Death by selfie. By now, we have multiple examples of the phenomenon - people are falling off cliffs, being electrocuted while climbing on trains to take a selfie, or drowning while jumping in the water during high tide for a few quick snaps.
The "death by selfie" incidents are starting to reach epidemic proportions, with psychologists scrambling to explain how today we are living in the virtual as much as in the physical world, and oftentimes find it hard to distinguish between the two. Heck, even little dolphins washed on the beach are suffering
from our obsession with taking pictures of ourselves wherever we go.
"Pictures, or it didn't happen," That's the mantra nowadays, as we live and die by the Instagrams of this world, aided by the proliferation of phones with excellent cameras that we always carry with us. Nowhere is that trend more pronounced than in doing dangerous stunts just to take that selfie or footage to post on your social media or video account for the proverbial 15 minutes of fame.
The tide seems to have started from those Russian "extreme photography" kids climbing to the top of cell and TV towers
, bridges and other high structures to do some stunts and make a footage out of it. While these may have been peculiarities of the Russian macho psyche to constantly prove your bravery (or idiocy, if you ask the parents), the trend still quickly caught on, especially in Asia, leading to more and more dangerous undertakings.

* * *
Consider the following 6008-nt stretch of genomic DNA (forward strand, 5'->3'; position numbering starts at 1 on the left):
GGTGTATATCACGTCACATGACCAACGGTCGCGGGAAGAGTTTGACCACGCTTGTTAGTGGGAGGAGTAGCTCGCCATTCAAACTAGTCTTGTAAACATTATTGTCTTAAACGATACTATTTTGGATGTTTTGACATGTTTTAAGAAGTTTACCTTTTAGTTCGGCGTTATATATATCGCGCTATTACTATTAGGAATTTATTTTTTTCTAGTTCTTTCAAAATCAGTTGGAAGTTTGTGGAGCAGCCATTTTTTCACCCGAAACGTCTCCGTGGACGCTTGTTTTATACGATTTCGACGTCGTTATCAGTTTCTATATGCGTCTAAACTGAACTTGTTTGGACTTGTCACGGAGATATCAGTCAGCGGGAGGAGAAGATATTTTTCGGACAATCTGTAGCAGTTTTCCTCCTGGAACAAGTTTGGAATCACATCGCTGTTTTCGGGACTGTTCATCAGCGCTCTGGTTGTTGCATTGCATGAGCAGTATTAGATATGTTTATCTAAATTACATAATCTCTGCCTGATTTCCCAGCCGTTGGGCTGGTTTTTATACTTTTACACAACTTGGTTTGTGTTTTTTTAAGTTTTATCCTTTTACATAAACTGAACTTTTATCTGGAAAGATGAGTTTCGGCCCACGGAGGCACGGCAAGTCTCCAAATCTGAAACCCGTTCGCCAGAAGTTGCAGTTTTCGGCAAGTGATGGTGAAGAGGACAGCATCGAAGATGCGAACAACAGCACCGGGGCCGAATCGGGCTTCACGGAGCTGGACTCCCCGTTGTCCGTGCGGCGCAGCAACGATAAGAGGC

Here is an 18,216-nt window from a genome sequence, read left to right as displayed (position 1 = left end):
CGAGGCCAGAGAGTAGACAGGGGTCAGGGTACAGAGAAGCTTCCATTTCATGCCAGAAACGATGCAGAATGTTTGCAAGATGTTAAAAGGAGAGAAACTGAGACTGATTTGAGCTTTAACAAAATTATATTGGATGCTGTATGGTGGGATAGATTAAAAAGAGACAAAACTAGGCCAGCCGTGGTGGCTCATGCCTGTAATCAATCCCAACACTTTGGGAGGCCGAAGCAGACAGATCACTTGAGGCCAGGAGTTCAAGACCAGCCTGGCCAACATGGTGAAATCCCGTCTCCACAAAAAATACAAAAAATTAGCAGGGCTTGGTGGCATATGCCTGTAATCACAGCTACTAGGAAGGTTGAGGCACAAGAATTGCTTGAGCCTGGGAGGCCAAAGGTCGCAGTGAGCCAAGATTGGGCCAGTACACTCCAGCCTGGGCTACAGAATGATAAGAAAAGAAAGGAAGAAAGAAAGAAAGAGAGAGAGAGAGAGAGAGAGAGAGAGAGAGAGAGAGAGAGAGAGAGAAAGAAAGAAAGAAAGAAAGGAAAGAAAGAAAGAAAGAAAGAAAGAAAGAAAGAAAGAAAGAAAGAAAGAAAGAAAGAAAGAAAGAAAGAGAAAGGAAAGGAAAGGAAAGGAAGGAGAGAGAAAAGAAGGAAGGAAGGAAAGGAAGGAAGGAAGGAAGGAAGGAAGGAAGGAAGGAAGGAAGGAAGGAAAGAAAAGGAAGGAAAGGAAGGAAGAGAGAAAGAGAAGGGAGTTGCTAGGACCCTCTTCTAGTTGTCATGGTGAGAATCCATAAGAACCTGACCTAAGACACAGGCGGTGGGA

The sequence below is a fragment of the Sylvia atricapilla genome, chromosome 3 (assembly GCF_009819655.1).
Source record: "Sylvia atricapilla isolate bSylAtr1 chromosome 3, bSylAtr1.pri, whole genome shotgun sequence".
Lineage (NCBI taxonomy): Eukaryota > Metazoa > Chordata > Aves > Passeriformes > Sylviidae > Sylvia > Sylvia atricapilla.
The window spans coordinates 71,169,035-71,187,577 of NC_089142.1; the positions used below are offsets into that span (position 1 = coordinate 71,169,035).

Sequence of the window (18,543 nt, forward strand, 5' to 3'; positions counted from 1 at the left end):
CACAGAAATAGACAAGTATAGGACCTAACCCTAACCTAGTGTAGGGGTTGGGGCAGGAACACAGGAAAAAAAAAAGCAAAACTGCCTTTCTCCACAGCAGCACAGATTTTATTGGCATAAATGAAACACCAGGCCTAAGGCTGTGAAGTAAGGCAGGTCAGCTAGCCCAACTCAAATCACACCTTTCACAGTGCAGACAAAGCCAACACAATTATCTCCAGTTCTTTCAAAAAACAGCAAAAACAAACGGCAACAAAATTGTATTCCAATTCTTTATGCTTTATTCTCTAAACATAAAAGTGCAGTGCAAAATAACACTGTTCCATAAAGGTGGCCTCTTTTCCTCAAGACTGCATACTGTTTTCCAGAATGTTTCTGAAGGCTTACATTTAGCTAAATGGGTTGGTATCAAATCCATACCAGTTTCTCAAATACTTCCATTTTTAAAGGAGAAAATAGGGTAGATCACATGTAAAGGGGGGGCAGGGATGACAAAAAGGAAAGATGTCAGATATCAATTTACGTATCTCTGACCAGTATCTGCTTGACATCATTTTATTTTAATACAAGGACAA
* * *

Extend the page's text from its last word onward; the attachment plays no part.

We are now up to the point where death-by-selfie incidents have killed hundreds of people since the time the OG iPhone was introduced and especially since 2011 when phone cameras became decent. Regular shots are no better, and if you want to know how things happen, look no further than Kevin Fox's amateur video below.
The guy was recording the scene at the Grand Canyon, trying to show his kids things they shouldn't do, like walking to the edge
to take a photo with the majestic natural phenomenon. What he actually recorded is the 20-year-old Emily Koford taking a quick selfie on the narrow rock with her mom Erin, then moving backwards to fit her fully in the frame for a proper shot.
Needless to say, when you try to take a shot, you are immersed in the tiny screen instead of your surroundings, and while Erin tells her daughter twice not to step back, she places her right foot on a "notch" in the rock while expecting there to be a firm ground.
Thаnkfully, there was some just a foot below, so she could keep her balance, but the result could have been tragic, and she could've ended up like the person who drops in the Canyon while taking a selfie - something that has become an annual phenomenon, as per the park's management. It's just that there's usually no recording of those incidents just yet.